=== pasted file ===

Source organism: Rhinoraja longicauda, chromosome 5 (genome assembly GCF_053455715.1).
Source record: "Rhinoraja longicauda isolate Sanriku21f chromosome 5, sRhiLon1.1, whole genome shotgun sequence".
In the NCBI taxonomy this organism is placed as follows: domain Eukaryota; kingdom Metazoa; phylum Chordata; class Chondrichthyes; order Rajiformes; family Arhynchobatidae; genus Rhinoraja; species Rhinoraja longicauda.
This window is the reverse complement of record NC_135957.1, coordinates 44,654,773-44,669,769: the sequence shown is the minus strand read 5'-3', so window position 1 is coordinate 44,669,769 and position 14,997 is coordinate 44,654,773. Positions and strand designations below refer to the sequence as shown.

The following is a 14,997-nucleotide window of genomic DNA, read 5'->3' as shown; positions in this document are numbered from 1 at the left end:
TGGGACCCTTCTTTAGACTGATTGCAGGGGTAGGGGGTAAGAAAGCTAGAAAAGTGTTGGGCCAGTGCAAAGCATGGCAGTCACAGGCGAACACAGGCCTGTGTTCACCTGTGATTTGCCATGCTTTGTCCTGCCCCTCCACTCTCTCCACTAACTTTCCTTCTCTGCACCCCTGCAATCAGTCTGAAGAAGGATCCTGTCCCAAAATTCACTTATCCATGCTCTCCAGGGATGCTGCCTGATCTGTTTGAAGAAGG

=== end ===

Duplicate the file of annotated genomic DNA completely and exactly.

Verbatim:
Source organism: Rhinoraja longicauda, chromosome 5 (genome assembly GCF_053455715.1).
Source record: "Rhinoraja longicauda isolate Sanriku21f chromosome 5, sRhiLon1.1, whole genome shotgun sequence".
In the NCBI taxonomy this organism is placed as follows: domain Eukaryota; kingdom Metazoa; phylum Chordata; class Chondrichthyes; order Rajiformes; family Arhynchobatidae; genus Rhinoraja; species Rhinoraja longicauda.
This window is the reverse complement of record NC_135957.1, coordinates 44,654,773-44,669,769: the sequence shown is the minus strand read 5'-3', so window position 1 is coordinate 44,669,769 and position 14,997 is coordinate 44,654,773. Positions and strand designations below refer to the sequence as shown.

The following is a 14,997-nucleotide window of genomic DNA, read 5'->3' as shown; positions in this document are numbered from 1 at the left end:
TGGGACCCTTCTTTAGACTGATTGCAGGGGTAGGGGGTAAGAAAGCTAGAAAAGTGTTGGGCCAGTGCAAAGCATGGCAGTCACAGGCGAACACAGGCCTGTGTTCACCTGTGATTTGCCATGCTTTGTCCTGCCCCTCCACTCTCTCCACTAACTTTCCTTCTCTGCACCCCTGCAATCAGTCTGAAGAAGGATCCTGTCCCAAAATTCACTTATCCATGCTCTCCAGGGATGCTGCCTGATCTGTTTGAAGAAGG